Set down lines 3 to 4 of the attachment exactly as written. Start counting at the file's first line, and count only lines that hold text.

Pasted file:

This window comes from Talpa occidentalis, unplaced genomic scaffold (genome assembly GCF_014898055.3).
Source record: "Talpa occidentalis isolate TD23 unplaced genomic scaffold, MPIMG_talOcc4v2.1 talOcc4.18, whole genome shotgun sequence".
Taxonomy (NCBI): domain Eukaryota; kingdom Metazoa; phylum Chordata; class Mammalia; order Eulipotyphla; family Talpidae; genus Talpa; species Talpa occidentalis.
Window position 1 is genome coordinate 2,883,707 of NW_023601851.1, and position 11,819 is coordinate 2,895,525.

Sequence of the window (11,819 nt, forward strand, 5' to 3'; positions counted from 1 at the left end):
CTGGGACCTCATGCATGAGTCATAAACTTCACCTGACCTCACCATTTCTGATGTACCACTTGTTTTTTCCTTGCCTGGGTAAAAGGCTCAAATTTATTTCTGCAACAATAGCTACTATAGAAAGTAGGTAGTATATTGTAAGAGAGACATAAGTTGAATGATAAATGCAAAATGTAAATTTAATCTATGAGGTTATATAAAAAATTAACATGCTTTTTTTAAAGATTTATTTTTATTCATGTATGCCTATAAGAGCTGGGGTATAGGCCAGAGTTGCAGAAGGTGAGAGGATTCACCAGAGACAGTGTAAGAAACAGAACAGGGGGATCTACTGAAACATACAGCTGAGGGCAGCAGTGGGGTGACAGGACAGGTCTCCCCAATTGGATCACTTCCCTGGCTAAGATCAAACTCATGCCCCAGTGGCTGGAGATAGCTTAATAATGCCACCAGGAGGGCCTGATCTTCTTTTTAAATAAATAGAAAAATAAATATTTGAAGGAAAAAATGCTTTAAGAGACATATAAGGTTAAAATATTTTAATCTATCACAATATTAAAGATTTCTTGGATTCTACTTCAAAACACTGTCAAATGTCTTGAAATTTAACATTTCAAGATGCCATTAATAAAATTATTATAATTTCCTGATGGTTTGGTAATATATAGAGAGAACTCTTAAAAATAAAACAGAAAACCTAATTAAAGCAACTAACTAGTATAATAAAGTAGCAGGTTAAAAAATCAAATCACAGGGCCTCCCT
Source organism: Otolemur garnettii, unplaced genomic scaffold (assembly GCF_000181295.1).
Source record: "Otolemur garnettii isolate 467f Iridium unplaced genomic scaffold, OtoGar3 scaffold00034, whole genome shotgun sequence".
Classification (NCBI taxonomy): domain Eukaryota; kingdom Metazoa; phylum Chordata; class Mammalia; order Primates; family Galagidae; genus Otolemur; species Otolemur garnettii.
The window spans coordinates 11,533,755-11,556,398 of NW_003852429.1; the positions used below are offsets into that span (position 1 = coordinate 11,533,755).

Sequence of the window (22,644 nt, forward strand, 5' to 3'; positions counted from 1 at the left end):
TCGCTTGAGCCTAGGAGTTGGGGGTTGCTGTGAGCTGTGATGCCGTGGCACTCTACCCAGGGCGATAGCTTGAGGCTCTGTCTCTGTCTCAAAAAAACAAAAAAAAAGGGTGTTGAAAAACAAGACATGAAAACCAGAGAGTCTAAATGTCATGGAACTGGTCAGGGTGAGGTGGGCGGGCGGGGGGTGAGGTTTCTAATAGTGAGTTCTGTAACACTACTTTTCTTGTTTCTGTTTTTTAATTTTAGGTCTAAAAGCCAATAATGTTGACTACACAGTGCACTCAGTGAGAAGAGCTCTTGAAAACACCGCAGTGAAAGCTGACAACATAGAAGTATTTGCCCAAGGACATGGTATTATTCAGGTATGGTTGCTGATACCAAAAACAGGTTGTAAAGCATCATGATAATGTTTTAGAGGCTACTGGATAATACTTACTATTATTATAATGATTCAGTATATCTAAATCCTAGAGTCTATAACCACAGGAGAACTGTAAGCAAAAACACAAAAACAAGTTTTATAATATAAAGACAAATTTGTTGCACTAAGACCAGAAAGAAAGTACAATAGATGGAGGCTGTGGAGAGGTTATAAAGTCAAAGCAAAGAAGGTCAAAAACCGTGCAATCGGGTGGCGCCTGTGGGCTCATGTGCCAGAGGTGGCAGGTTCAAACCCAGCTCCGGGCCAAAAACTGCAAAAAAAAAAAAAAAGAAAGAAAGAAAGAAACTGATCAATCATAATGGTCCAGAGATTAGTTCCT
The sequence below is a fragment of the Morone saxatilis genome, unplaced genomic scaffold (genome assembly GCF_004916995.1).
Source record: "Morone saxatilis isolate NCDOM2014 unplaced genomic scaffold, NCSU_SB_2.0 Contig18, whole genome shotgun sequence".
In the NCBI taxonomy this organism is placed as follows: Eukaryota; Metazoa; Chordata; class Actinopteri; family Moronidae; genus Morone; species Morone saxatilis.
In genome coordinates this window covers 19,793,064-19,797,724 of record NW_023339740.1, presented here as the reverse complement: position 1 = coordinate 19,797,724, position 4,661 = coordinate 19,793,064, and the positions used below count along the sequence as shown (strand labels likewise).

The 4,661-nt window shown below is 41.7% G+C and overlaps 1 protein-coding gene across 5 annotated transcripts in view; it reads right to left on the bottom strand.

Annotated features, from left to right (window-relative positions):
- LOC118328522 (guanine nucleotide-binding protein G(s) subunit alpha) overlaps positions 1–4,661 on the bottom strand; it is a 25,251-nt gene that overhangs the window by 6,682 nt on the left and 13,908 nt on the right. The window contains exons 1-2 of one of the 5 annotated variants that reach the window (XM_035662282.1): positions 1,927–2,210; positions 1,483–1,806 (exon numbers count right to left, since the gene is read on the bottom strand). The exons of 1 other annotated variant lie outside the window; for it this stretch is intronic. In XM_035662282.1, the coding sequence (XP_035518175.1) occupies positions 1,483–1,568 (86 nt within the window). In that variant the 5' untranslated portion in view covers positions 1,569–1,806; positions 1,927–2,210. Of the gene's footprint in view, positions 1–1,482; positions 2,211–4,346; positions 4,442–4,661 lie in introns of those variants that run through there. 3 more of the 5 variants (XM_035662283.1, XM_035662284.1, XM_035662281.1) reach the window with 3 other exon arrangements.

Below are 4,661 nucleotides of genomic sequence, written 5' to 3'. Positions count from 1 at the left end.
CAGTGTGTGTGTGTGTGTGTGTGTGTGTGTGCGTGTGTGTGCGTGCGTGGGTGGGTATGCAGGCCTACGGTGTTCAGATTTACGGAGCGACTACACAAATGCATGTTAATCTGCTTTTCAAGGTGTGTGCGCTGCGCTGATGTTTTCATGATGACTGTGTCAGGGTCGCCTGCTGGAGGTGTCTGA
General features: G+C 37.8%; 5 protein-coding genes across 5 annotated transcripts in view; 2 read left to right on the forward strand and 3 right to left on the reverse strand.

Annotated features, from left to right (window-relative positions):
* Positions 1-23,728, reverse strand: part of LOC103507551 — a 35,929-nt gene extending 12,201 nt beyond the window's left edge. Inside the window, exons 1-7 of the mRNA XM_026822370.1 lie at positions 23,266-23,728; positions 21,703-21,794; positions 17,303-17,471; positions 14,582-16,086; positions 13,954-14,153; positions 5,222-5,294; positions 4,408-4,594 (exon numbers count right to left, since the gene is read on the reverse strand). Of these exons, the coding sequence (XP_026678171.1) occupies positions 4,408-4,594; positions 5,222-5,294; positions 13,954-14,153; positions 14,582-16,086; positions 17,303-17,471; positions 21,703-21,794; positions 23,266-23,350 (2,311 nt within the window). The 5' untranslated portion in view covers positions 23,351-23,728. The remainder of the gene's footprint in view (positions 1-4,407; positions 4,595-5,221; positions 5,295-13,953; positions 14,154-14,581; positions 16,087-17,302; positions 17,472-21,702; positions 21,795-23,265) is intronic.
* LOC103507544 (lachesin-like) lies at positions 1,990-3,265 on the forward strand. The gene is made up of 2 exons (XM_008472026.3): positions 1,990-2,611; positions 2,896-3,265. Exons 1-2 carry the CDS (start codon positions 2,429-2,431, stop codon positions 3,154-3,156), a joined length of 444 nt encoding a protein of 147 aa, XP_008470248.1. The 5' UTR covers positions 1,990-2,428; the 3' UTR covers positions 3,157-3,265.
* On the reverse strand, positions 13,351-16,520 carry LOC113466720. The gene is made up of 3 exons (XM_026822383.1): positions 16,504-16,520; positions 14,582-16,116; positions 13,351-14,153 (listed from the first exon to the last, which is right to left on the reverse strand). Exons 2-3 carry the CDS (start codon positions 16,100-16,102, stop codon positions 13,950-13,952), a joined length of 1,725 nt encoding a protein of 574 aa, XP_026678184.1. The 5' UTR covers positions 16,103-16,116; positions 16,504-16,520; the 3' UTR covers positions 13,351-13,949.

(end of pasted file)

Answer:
Taxonomy (NCBI): domain Eukaryota; kingdom Metazoa; phylum Chordata; class Mammalia; order Eulipotyphla; family Talpidae; genus Talpa; species Talpa occidentalis.
Window position 1 is genome coordinate 2,883,707 of NW_023601851.1, and position 11,819 is coordinate 2,895,525.